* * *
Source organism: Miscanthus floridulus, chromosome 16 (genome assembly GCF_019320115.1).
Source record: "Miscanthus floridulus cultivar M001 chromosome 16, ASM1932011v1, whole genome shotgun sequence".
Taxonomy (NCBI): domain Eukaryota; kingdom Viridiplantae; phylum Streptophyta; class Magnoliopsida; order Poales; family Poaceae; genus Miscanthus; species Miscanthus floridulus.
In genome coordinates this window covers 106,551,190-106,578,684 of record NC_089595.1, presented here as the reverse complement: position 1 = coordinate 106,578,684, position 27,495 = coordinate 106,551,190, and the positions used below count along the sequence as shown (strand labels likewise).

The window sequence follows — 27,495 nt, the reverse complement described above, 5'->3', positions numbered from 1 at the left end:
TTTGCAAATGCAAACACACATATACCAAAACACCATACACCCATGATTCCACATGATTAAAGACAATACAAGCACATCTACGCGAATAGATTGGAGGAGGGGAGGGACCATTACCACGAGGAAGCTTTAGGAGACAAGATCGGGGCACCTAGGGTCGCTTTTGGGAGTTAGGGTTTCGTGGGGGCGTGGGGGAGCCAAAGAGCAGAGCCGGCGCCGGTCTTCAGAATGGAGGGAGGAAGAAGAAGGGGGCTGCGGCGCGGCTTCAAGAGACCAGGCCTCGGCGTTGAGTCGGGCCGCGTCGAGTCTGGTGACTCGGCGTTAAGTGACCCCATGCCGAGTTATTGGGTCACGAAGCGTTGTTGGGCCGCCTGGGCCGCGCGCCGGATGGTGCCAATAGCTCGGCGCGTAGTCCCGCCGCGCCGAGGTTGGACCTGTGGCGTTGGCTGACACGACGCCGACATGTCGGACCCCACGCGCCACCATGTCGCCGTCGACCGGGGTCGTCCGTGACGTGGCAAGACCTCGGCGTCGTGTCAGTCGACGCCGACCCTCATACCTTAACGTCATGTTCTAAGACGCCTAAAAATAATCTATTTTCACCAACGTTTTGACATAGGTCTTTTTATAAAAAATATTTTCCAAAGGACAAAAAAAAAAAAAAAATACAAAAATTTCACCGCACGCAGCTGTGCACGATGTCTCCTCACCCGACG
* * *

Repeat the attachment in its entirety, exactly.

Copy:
Source organism: Miscanthus floridulus, chromosome 16 (genome assembly GCF_019320115.1).
Source record: "Miscanthus floridulus cultivar M001 chromosome 16, ASM1932011v1, whole genome shotgun sequence".
Taxonomy (NCBI): domain Eukaryota; kingdom Viridiplantae; phylum Streptophyta; class Magnoliopsida; order Poales; family Poaceae; genus Miscanthus; species Miscanthus floridulus.
In genome coordinates this window covers 106,551,190-106,578,684 of record NC_089595.1, presented here as the reverse complement: position 1 = coordinate 106,578,684, position 27,495 = coordinate 106,551,190, and the positions used below count along the sequence as shown (strand labels likewise).

The window sequence follows — 27,495 nt, the reverse complement described above, 5'->3', positions numbered from 1 at the left end:
TTTGCAAATGCAAACACACATATACCAAAACACCATACACCCATGATTCCACATGATTAAAGACAATACAAGCACATCTACGCGAATAGATTGGAGGAGGGGAGGGACCATTACCACGAGGAAGCTTTAGGAGACAAGATCGGGGCACCTAGGGTCGCTTTTGGGAGTTAGGGTTTCGTGGGGGCGTGGGGGAGCCAAAGAGCAGAGCCGGCGCCGGTCTTCAGAATGGAGGGAGGAAGAAGAAGGGGGCTGCGGCGCGGCTTCAAGAGACCAGGCCTCGGCGTTGAGTCGGGCCGCGTCGAGTCTGGTGACTCGGCGTTAAGTGACCCCATGCCGAGTTATTGGGTCACGAAGCGTTGTTGGGCCGCCTGGGCCGCGCGCCGGATGGTGCCAATAGCTCGGCGCGTAGTCCCGCCGCGCCGAGGTTGGACCTGTGGCGTTGGCTGACACGACGCCGACATGTCGGACCCCACGCGCCACCATGTCGCCGTCGACCGGGGTCGTCCGTGACGTGGCAAGACCTCGGCGTCGTGTCAGTCGACGCCGACCCTCATACCTTAACGTCATGTTCTAAGACGCCTAAAAATAATCTATTTTCACCAACGTTTTGACATAGGTCTTTTTATAAAAAATATTTTCCAAAGGACAAAAAAAAAAAAAAAATACAAAAATTTCACCGCACGCAGCTGTGCACGATGTCTCCTCACCCGACG